The Final Word Less One - on any subject anywhere any time that the author finds interesting -

Wednesday, November 16, 2011

The DMV for Artistic/Poetic/Literary Licenses

Generally speaking, we creative types are not satisfied with the world as it is. Whether the venue is poetry or prose, paint, chalk, bronze or film, sometimes reality has to be tweaked to make the story or the image "better". Artistic license has been something the author/artist TAKES but the reader/viewer GRANTS.

Lately, I've gotten very tired of politicians/political spin doctors/advertising mavens appropriating such license. I'm announcing that I personally will be issuing artistic, poetic and literary licenses. No longer is this market unregulated. Here are examples of licenses I will and will not grant.


Poetic license is is where the poet alters the usual grammatical order of words, or the pronunciation of a word to fit a meter:

In Xanadu did Kubla Khan
A stately pleasure-dome decree :
Where Alph, the sacred river, ran
Through caverns measureless to man
Down to a sunless sea.  (lines 1-5)
And 'mid this tumult Kubla heard from far
Ancestral voices prophesying war!  (lines 29-30)
Poets are still free to do this at their pleasure at no charge. There's no money in poetry. Likewise, song folks go on doing what you got to do to make the words fit the music. People like George W. Bush or the writers of the panels on Farmville...apply now and I won't levy a fine for past transgressions. But you will be required to take a course in grammar from a certified teacher of English before I will issue you your license.


Examples of artistic license can be found all over, not just in the realms of fiction. Events in history are often depicted according to the way the "truth" ought to have been. For example, when Lincoln died, newspapers and engravers rushed to bring images of the stricken President and the important visitors to the small room in a lodging house across the street from Ford's Theater.These images vary widely and don't necessarily depict the people in the room when Lincoln died. Often they show who should have been there or people who visited the death chamber at some point or even Cabinet Members who wanted to be there. Some depict Lincoln's children who weren't there. A couple show Mrs. Lincoln even though she broke down completely and had to be taken to another room in the house.

Prints as Historical Evidence-Lincoln's deathbed by Chris Lane

I will temporarily grant artistic license to folks creating actual art including pictures, films, video clips, posters, cartoons and other areas of the visual arts. If you PhotoShop a recent picture of me to make me look young and skinny, I'll allow that. If you are the bonehead making Vladamir Putin look ripped, however, I will come down on you like a ton of bricks.

Manipulating historical images has never been so easy or so wrong. Intelligent people can make allowances for oil paintings but photos fool the brain into thinking it must be real. Since one picture is worth a thousand words the fine for messing with a photo of historical importance needs to be a thousand times as much.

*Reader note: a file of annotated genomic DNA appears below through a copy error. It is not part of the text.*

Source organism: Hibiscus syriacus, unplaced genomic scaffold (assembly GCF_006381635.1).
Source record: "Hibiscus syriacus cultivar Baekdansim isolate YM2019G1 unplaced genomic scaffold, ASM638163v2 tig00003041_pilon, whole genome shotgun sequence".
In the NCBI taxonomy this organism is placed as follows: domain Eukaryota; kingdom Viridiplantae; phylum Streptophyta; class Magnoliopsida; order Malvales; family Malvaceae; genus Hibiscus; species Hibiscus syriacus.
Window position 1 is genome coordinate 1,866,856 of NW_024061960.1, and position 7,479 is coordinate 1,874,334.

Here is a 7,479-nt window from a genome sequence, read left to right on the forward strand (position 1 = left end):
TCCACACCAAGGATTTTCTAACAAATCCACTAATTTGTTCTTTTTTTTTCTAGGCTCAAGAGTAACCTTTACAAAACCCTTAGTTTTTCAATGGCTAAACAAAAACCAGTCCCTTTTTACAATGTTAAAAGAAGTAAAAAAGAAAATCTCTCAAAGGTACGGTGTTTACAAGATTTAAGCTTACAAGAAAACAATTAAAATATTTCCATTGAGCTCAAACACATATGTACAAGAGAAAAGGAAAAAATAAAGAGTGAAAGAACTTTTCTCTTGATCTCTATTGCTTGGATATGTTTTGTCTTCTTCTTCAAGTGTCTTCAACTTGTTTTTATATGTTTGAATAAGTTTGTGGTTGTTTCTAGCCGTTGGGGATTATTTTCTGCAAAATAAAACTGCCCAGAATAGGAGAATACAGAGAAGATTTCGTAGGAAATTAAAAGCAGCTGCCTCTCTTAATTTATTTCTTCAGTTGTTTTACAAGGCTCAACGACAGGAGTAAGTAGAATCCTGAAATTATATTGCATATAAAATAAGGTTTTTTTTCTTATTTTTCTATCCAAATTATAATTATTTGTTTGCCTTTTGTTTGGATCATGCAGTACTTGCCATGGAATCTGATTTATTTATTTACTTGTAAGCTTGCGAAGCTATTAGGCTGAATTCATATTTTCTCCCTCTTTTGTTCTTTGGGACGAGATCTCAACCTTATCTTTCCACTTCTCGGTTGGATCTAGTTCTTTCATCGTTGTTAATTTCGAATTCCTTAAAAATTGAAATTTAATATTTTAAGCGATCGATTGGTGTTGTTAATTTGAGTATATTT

This is like artistic license for writers. Some permissions are granted by the genre; for example, science fiction writers can have FASTER THAN LIGHT speed on their space ships. Some stories could not take place without this or other assumptions of technological breakthrough.

If you are writing an historical novel and are altering points of historical fact, this needs to be noted in an afterword in your book. Writers of history and historical novels have a similar responsibility not to knowingly misrepresent the past to the present. Both sometimes speculate from the known facts. I get really, really annoyed by people who think their story is so great they can tailor history to suit.

In particular, folks who take historical figures and make them fictional characters in novels have a steep road. To cast Jane Austen as a detective makes me more than a little queasy. I did grant the author of this series some license for the space of a couple of books but than began to feel that Jane's time was being wasted in detection. Stephanie Barron was writing too many books and Jane Austen only got to write six...not fair.

Biographical novels are a different story. A novelist's imagination can sometimes see under the skin of a famous person to make them live again for the reader. As long as the novelist is using what facts can be known and making a good faith effort to speculate to the facts, this kind of work can be very valuable. Robert Graves wrote some exceptional novels, including I, CLAUDIUS. In some ways, the modern reader can approach more easily famous figures from classical or medieval times via a good historical novel than from strict history.

So once again rushing in to fill a great cultural void, apply here for artistic/poetic or literary licenses. Lawyers and politicians must submit a filing fee of $100 and submit a through proposal. The actual cost of the license will be determined on a case by case basis. Some may wish to complain about this. I can't help it. Please note that I do not issue Dramatic Licenses. That's another department. Go down the hall, third door and throw a hissy fit. Judges will award points for style and volume and grant licenses based on how convincing your performance is.

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